Henryk Michalewski

University of Warsaw H.Michalewski@mimuw.edu.pl
2 Banacha St. +48 669 669 860
Warsaw, Poland office 1560

Education

2015
Habilitation in computer science, University of Warsaw. Title: Investigations of automata and related logics using methods of set theory.
Winter 2002
internship in the Fields Institute, Toronto, Canada, applications of set theory in other areas of mathematics
1998-2002
PhD in Mathematics, University of Warsaw Thesis title: Function spaces with topology of pointwise convergence
1993-1998
MA in Mathematics, University of Warsaw

Work Experience

2019-
Visiting Professor at Google (Staff Visiting Faculty Researcher at Google)
2018-2019
Visiting Professor at the Department of Computer Science of the University of Oxford
2017-2018
Assistant Professor at the Mathematical Institute of Polish Academy of Sciences
2017
Invited Professor at the École normale supérieure de Lyon
2016-2019
research and business projects with deepsense.ai related to machine learning
2012-2013
Assistant Professor at the Mathematical Institute of Polish Academy of Sciences
2007-present
Assistant Professor at the Department of Mathematics, Informatics and Mechanics of the University of Warsaw
2004-2007
Postdoc at the Department of Mathematics of the Ben Gurion University, Israel. Working on topics related to logic and foundations of mathematics
2002-2004
Teaching Assistant at the Department of Mathematics, Informatics and Mechanics of the University of Warsaw

Research interestes

My Masters and PhD theses concerned mathematical logic and games. Representative papers are Game-theoretic approach to the hereditary Baire property of Cp(NF) and Condensation of projective sets onto compacta. The importance of games in set theory is linked to the set-theoretical notion of descriptive complexity of sets. Namely, many classes of sets can be characterized using so called game quantifiers. With such a quantifier applied to a parametrized family of two-person games we can select parameters where the first player has a winning strategy.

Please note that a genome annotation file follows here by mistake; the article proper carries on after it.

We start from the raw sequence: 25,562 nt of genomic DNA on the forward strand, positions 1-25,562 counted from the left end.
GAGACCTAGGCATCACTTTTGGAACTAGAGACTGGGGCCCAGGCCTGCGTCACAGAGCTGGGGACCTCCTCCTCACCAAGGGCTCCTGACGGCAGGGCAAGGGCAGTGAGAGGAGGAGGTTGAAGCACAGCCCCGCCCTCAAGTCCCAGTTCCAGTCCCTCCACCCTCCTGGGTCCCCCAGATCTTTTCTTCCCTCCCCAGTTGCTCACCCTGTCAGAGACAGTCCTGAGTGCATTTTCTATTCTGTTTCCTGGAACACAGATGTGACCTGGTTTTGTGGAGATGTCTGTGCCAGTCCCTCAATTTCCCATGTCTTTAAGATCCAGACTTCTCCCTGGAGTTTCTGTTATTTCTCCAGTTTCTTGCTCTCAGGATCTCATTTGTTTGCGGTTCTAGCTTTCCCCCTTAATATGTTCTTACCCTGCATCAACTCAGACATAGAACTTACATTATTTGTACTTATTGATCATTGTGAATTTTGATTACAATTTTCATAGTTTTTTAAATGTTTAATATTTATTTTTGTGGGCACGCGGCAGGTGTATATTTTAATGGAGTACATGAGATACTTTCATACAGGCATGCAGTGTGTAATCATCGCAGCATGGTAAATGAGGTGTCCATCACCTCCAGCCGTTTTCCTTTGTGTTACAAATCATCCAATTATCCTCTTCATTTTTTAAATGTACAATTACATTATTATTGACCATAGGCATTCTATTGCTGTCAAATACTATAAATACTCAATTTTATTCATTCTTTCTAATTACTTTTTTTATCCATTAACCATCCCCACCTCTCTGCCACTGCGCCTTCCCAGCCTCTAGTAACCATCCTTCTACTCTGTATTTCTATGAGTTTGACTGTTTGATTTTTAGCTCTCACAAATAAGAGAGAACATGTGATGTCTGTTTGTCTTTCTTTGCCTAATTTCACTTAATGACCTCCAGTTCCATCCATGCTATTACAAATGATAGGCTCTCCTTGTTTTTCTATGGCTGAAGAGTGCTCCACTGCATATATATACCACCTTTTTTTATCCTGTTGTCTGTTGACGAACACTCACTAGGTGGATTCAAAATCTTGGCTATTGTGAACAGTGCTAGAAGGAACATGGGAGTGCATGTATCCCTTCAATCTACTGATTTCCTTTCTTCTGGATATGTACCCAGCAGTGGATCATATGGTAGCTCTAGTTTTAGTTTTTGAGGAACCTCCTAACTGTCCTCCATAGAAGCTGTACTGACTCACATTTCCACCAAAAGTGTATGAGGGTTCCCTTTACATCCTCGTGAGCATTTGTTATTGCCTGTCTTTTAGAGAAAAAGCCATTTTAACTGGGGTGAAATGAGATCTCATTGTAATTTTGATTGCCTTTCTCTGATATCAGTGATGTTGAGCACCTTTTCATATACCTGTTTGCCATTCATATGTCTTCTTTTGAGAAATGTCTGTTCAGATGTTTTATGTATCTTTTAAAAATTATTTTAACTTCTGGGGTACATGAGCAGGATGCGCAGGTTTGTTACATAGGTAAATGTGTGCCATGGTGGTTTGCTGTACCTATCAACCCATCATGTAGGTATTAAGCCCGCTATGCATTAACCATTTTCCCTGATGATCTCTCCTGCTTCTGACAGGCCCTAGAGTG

In my Habilitation I turned to the theory of automata on trees, which plays a fundamental role in computer science, applying ideas from game quantification. Measure Properties of Game Tree Languages proved that sets defined by automata on trees correspond to sets defined with game quantifiers over games with universes being boolean combinations of Fσ sets. This is useful since Kolomogorov proved that such sets are tame in several senses -- for example, they are Lebesgue measurable. In On the Decidability of MSO+U on Infinite Trees we combined definability arguments with prior undecidability results to show the first undecidability result for a logic on trees, MSO+U. How unprovable is Rabin's decidability theorem? dealt with the interaction of automata theory and proof theory; the paper provides a fine-grained analysis of the axioms needed to prove a fundamantal decidability results in automata and logic, Rabin's theorem.

From logic, automata, and the theory of general games, I turned to the practice of games in the usual human sense. In 485 - a new upper bound for Morpion Solitaire we reduced the problem of finding the upper bound in the Morpion Solitaire game to a number of linear optimization tasks, which are amenable to computational solutions. This was my entry point into AI, and led to a series of papers on Atari games and Deep Reinforcement learning, including Learning from the memory of Atari 2600, Hierarchical Reinforcement Learning with Parameters, Reinforcement learning of theorem proving, Neural heuristics for SAT solving Towards Finding Longer Proofs. In 2018 I have started a business collaboration with Volkswagen which resulted in an experiment Simulation-based reinforcement learning for real-world autonomous driving - we have trained our agents in simulation and tested on a full-size passenger vehicle.

Doctoral students

Grants and projects

Prizes, invited talks

Teaching

Educational Projects

Program Committees

Papers